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Tips for Whole Hops IPA - Lots of hops

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Omahawk

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I just received a bunch of whole hops (Chinook, Cascade, Centennial and Zeus) from a local grower. They were dried, vacuum sealed, and tested for alpha and beta %s. Seems pretty legit, so I’m giving them a whirl. I’m thinking of throwing 11 oz of them into a 5-gallon batch. My plan would be 1 oz Zeus for bittering at 60 min, and then 10 oz Cascade, Centennial and Chinook at flameout or hop stand.

I’ve brewed for 8-9 years, but almost exclusively with pellet hops. I’ve only used whole hops an ounce at a time till this point. I’ve read the typical articles comparing whole hops vs. pellets, but none of them are really talking about this large amount of whole hop material. Here are some questions I have:

1) How much wort will ~11 oz leaf whole hops absorb?
2) Pros and Cons of putting them in a hop bag to be able to pull them out of the fermenter? I don’t currently have a false bottom or valve in my boil kettle. I just pour the cooled wort through a strainer and funnel into the fermenter. I’m guessing it will take several cleanings of the strainer to get all my wort in the fermenter.
3) Do I grind them up a little to increase the exposed surface area for flavor? For bittering / isomerization?
4) Any differences in flavor and aroma extraction for whole hops with a hop stand (20 minutes @170F) vs pellets?

Basically, I suspect that with this quantity of whole hops there is something process-wise that’s going to be really different from my pellet hop experiences. Something that I haven’t considered yet, and it’ll trip me up. Thanks in advance.
 

bkboiler

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my understanding is that the commercial breweries generally have something analagous to a hop spider or dam for the boil and a hop back to use just after the boil (like the blichman hop rocket).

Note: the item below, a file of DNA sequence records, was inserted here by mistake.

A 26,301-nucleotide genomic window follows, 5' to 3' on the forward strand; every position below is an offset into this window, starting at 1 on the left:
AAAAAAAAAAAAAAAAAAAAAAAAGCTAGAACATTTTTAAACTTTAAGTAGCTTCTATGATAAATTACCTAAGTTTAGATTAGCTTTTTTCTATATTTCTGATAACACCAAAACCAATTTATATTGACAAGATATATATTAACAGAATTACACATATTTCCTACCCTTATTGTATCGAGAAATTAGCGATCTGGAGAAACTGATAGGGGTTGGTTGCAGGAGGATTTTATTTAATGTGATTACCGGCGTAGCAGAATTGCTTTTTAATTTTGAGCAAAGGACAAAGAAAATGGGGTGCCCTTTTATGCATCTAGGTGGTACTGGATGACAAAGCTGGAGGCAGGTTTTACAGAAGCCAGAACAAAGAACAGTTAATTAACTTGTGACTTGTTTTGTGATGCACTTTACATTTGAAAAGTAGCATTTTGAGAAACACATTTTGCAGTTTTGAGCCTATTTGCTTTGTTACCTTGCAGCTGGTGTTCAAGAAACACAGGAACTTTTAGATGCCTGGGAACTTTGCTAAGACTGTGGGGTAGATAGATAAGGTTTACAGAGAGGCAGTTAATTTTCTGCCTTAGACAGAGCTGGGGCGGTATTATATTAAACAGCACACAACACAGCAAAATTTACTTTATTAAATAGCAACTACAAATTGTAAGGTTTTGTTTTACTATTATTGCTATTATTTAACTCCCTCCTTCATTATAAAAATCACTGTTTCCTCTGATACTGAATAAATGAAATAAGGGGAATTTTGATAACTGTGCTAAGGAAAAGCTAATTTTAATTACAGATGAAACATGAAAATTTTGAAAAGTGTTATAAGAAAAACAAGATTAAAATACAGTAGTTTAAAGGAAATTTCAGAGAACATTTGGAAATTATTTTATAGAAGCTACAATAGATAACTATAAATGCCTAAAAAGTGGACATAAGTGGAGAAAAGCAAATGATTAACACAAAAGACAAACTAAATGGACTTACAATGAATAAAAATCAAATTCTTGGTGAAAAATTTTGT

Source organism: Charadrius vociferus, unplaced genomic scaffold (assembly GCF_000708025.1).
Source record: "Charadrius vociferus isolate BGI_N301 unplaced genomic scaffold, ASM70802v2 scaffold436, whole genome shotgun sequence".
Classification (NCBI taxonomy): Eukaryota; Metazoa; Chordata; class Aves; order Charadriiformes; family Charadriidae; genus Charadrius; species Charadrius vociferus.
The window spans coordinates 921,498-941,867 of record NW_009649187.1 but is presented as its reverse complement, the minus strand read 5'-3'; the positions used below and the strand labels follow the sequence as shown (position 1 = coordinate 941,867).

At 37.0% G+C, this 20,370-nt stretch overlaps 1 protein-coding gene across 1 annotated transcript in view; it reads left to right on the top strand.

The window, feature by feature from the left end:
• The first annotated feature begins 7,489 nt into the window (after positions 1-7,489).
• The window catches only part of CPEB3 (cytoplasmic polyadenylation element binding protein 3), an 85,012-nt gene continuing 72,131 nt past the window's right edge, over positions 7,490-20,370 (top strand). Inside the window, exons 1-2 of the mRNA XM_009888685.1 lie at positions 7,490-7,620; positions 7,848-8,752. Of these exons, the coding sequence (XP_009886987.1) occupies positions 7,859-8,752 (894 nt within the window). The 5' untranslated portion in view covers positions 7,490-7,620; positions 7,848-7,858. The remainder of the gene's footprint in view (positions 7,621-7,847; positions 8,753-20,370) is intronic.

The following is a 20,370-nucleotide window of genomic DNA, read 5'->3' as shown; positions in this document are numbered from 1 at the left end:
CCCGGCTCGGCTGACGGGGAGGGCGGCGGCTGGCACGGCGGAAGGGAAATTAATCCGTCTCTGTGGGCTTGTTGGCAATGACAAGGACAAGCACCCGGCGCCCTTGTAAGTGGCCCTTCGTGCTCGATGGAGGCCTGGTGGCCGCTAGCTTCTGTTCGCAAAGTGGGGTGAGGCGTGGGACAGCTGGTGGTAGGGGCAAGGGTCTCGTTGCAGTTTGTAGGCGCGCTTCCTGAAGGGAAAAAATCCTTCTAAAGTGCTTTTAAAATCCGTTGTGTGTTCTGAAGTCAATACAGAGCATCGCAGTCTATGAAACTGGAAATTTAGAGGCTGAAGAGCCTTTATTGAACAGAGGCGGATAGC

Not sure how they approach dry hopping although I’ve seen some 300 micron ss mesh canisters that are ideal for keg hopping whole cone....
 

micraftbeer

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I'm guessing based on your description, whatever you make might not be super repeatable from a hop perspective anyway, so it's just have fun with it. Seems guaranteed you'll have a lot of mess to deal with. But knowing that going in is a good thing rather than freaking out at end of brew session. Seems like a hop spider it hop bag is a great idea. Several cleanings of strainer while pouring from kettle seems like a recipe for a mess and a lot of swearing. If you don't do the hop bag route, you could always use your strainer (sanitized if you're going in post chill) to scoop a bunch out before you start pupouri to transfer. Then still pour through strainer, but might get away with less pauses for cleaning.
 
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Omahawk

Omahawk

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my understanding is that the commercial breweries generally have something analagous to a hop spider or dam for the boil and a hop back to use just after the boil (like the blichman hop rocket).
Not sure how they approach dry hopping although I’ve seen some 300 micron ss mesh canisters that are ideal for keg hopping whole cone....
I might actually dry hop a little of this. Something like 3 oz (1 each Centennial, Cascade, Chinook) and put it in a bag. I like to go easy on the dry hops typically.

I'm guessing based on your description, whatever you make might not be super repeatable from a hop perspective anyway, so it's just have fun with it. Seems guaranteed you'll have a lot of mess to deal with. But knowing that going in is a good thing rather than freaking out at end of brew session. Seems like a hop spider it hop bag is a great idea. Several cleanings of strainer while pouring from kettle seems like a recipe for a mess and a lot of swearing. If you don't do the hop bag route, you could always use your strainer (sanitized if you're going in post chill) to scoop a bunch out before you start pupouri to transfer. Then still pour through strainer, but might get away with less pauses for cleaning.